2. Fred McGriff (50.0%) – KP: “The Crime Dog” never really got much publicity, but was so consistent over his career. I don’t think that finishing at 493 home runs, instead of 500 should stop Fred McGriff from getting votes. That’s like saying Al Simmons and his 2,927 hits shouldn’t be considered because he didn’t crack 3,000. C’mon man! How can you hate on a guy who still has TV cameos with the Tom Emanski commercial running for baseball skills? All I’m saying is I hope he doesn’t have to wait for more “Back-to-Back-to-Back AAU National Championships” to get into the Hall of Fame (+1 for all those who get the reference).
MAYBE NEXT YEAR (25-37.5% of votes):
1. Barry Bonds (37.5%) – Brian: What else can I say? The man hit the most home runs in Major League history, and is the only member of the 400/400 AND 500/500 clubs. Even before he likely started using PED’s, Barry Bonds was the best player in baseball for nearly a decade. He and his seven MVP’s deserve a spot in the Hall of Fame.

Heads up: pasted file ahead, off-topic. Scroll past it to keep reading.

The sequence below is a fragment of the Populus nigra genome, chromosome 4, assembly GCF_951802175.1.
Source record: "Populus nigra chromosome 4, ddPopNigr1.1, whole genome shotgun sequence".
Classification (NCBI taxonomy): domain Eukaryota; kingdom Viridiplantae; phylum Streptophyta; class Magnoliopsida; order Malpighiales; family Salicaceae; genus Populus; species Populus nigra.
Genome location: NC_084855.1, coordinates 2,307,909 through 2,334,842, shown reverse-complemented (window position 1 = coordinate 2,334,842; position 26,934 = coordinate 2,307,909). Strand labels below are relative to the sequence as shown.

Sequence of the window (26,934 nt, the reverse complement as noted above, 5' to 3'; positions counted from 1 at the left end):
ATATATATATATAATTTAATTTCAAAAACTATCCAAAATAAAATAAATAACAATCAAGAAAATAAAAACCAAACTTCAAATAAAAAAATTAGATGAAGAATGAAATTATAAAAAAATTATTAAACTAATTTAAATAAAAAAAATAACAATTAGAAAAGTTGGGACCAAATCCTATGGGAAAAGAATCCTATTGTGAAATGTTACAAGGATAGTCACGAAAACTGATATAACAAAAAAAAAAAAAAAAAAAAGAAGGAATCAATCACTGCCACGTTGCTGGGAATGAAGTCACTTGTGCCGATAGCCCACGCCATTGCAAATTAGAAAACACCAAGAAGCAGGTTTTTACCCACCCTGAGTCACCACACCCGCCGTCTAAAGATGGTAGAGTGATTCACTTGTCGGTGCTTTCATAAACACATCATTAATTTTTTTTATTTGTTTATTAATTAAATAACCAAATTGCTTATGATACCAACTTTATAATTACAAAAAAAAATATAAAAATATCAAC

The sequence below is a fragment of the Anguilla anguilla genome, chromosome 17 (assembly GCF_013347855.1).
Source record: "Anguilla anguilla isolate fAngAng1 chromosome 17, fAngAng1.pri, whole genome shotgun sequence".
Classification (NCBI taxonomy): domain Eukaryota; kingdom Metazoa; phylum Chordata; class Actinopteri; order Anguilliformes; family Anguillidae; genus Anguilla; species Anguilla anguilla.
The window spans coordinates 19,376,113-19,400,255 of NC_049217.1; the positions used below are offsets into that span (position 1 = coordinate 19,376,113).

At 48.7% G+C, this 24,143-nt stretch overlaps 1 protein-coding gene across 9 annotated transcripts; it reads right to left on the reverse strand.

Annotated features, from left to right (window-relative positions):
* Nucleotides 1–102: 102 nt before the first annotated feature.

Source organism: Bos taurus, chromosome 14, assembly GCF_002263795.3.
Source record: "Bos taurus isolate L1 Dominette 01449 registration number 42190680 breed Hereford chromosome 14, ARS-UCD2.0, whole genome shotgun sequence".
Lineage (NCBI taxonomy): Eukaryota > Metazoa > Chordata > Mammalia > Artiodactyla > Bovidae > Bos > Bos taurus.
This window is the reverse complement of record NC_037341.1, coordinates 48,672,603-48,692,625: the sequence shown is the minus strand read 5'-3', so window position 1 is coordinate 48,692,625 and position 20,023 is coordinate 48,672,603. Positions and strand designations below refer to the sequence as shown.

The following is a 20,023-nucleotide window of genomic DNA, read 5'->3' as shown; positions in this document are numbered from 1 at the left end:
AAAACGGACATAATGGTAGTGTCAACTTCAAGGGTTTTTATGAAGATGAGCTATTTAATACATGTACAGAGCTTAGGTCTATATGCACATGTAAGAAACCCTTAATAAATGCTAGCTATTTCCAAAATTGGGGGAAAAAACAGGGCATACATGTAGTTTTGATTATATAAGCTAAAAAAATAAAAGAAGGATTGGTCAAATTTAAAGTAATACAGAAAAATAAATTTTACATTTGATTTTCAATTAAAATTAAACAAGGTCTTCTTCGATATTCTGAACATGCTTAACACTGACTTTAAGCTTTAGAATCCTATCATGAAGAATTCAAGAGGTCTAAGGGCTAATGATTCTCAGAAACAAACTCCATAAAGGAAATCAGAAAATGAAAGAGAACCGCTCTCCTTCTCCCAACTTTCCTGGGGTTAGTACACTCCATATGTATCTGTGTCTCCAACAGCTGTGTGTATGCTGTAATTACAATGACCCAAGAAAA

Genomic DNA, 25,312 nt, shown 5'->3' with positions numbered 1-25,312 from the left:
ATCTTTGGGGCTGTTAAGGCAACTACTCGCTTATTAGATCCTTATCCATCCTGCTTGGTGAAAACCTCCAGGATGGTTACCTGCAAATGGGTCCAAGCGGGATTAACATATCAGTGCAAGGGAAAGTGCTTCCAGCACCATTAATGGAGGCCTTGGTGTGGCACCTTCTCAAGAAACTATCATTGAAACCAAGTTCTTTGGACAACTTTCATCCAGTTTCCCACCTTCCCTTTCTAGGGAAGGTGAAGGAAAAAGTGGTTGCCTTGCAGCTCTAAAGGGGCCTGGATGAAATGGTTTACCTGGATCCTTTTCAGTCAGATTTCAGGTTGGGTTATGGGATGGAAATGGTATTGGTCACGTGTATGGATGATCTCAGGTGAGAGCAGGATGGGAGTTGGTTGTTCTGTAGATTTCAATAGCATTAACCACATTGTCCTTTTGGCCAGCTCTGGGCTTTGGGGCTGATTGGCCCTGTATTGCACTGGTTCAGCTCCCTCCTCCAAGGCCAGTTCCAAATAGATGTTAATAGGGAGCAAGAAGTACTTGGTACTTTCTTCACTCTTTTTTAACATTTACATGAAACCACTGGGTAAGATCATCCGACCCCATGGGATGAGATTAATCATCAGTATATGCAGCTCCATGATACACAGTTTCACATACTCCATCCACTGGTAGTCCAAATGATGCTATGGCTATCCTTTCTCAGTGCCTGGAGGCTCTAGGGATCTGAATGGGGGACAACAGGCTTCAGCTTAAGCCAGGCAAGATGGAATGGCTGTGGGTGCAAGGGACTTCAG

2. Roger Clemens (37.5%) – Angelo: Brian’s case for Bonds is very similar to my case for Roger Clemens. Despite the controversy surrounding him, “The Rocket” was one of the best pitchers of all time. Seven Cy Youngs, 354 wins, 4,672 strikeouts and an MVP award blow your argument out of the water, just like Clemens blew away hitters over 24 unbelievable seasons.
3. Edgar Martinez (37.5%) – Matt: Let me start by saying the DH jibber-jabber is a bunch of malarkey. If players like Don Mattingly are going to be held out of the Hall despite terrific defense, then you better stick to your guns and welcome the best offensive players, even if they have defensive deficiencies. Edgar Martinez, a fan favorite (and not just in Seattle), MADE the DH position. He is the best who ever lived to play DH, and has a career .312 average. Put the man in Cooperstown!